In terms of service, Baby Boomers are independent, with a can-do attitude. They like to dig in and get their hands dirty if needed to overcome obstacles on their own. By the numbers, 86 percent of Baby Boomers have used automated self-service technologies, Nuance's research found.

When their problems are too complex to be solved alone, Baby Boomers are a little more particular, though. They want companies to value their time, so for them maybe more than for Xers or Millennials, the benefits of an automated call-back option when all the agents are tied up cannot be overstated.

Research also suggests that Baby Boomers in particular are more inclined, and perhaps in a better financial position, to pay a premium for better customer service.

"Younger customers have less to spend and are more tuned in to how things work, so they can appreciate an iPhone with limited service and good online help when they need it. Boomers, on the other hand, might want the full demo and don't mind paying extra for help," says Denis Pombriant, founder and managing principal at Beagle Research.

And then, they want a no-nonsense approach. "For Millennials and some Gen Xers, competent, well-made products with in-line or embedded automated services might be fine for a growing list of things. For Boomers, more hands-on engagement will be needed to seal the deal," Pombriant says.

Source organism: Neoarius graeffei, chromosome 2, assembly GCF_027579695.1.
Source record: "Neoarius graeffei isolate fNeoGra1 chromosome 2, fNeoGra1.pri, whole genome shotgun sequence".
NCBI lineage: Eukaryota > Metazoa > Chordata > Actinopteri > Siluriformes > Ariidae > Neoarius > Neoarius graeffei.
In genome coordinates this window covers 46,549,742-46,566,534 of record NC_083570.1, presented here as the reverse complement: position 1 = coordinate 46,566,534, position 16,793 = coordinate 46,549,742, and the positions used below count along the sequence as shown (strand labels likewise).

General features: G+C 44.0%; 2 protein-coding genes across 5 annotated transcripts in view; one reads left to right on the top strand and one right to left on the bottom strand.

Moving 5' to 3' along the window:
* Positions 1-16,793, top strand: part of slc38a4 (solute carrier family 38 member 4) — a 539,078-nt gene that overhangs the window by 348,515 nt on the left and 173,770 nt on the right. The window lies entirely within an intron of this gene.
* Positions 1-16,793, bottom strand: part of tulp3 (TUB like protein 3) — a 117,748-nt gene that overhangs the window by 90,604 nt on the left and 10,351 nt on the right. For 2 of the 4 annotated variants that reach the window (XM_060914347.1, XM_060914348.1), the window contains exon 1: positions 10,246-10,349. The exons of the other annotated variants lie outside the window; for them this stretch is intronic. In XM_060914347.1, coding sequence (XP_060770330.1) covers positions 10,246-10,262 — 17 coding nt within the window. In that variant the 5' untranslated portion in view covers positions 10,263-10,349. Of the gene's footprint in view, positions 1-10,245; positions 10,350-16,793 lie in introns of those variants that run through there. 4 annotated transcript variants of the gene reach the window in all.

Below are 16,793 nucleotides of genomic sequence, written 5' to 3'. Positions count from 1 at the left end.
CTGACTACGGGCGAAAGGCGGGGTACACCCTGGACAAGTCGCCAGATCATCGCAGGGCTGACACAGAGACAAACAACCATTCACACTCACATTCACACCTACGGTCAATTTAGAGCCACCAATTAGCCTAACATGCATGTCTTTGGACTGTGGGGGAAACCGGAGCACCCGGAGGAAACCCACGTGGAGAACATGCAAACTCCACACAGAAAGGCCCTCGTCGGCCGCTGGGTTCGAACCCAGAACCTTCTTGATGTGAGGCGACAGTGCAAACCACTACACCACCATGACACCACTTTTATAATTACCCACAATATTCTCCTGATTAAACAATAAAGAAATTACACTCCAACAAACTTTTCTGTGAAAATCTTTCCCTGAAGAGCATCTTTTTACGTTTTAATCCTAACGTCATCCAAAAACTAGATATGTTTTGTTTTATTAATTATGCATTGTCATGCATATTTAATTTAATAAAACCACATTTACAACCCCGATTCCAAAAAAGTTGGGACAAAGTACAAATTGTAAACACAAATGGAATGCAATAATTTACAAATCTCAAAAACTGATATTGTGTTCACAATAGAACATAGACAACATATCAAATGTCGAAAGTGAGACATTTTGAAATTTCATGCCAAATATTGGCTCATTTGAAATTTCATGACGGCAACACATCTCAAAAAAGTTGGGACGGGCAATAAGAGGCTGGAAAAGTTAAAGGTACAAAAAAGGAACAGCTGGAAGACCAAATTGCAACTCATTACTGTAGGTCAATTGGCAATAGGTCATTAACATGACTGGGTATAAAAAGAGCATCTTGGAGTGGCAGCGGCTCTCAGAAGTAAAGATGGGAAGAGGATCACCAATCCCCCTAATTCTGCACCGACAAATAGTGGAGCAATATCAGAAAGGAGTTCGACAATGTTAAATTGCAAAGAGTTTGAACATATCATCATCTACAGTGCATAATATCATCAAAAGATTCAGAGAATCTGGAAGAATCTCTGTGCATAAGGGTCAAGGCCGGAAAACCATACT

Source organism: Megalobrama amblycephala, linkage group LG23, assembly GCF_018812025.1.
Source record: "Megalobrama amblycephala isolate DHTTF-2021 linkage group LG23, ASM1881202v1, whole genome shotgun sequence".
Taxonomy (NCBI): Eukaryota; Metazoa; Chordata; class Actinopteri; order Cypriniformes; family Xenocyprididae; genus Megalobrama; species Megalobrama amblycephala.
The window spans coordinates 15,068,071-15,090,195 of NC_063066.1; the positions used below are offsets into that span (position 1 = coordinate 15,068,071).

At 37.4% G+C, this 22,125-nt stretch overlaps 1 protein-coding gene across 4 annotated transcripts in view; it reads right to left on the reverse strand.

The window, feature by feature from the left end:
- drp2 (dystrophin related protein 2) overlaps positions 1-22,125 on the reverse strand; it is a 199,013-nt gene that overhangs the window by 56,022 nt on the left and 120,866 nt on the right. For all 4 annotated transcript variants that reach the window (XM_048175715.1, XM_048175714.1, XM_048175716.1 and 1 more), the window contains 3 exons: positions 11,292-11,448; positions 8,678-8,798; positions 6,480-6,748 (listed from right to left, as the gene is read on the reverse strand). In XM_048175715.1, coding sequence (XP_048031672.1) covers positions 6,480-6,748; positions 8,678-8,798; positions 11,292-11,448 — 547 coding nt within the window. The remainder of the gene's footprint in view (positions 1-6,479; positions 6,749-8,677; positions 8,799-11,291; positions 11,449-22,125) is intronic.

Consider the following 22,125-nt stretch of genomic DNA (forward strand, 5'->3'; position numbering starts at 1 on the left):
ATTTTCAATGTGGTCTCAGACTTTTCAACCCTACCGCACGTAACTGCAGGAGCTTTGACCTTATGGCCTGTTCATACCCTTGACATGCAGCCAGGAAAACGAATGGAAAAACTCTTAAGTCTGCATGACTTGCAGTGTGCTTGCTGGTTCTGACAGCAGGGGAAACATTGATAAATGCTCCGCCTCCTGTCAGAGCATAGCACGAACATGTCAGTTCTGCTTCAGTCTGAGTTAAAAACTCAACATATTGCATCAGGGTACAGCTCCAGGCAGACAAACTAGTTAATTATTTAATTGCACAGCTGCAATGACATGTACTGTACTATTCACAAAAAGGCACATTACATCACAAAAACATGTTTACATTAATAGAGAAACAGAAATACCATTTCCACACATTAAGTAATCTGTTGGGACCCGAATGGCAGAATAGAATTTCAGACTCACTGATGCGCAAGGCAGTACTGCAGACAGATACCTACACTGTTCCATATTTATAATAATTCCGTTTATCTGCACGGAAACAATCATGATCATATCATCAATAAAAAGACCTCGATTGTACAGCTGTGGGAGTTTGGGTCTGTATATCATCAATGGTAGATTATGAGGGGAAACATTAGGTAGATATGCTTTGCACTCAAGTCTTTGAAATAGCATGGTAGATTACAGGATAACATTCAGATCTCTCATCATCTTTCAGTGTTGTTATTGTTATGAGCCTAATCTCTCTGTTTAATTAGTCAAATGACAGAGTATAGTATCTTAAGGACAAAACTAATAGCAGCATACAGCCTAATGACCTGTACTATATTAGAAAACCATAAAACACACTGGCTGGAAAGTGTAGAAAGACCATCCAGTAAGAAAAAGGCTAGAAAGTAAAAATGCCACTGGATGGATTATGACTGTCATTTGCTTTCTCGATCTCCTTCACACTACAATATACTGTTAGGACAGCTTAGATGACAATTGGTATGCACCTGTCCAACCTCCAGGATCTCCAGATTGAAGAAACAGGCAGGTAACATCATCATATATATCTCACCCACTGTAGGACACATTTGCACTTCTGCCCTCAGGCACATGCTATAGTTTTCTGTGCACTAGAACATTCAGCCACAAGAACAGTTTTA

And when companies fail to deliver the level of quality service that is expected, Baby Boomers are just as likely as members of other age groups to end the relationship. Today, 65 percent of Baby Boomers admit to having stopped doing business with companies because of bad customer experiences, up from 56 percent in 2014, according to Nuance's research.

Those numbers are identical for Gen Xers. Millennials come in slightly higher, at 72 percent.

Based on this data, CrowdTwist recommends that companies emphasize the repeated value of their brands to keep their fickle Baby Boomer customers coming back to them. Conversely, companies looking to sway Baby Boomers to switch to their products or services must clearly show a value in doing so.

Gilmartin agrees. When dealing with Baby Boomers, "companies should identify the value of their products or services as meeting the life needs of prospective customers and position their company, product, or service as a gateway to desired meaningful life experience," he says.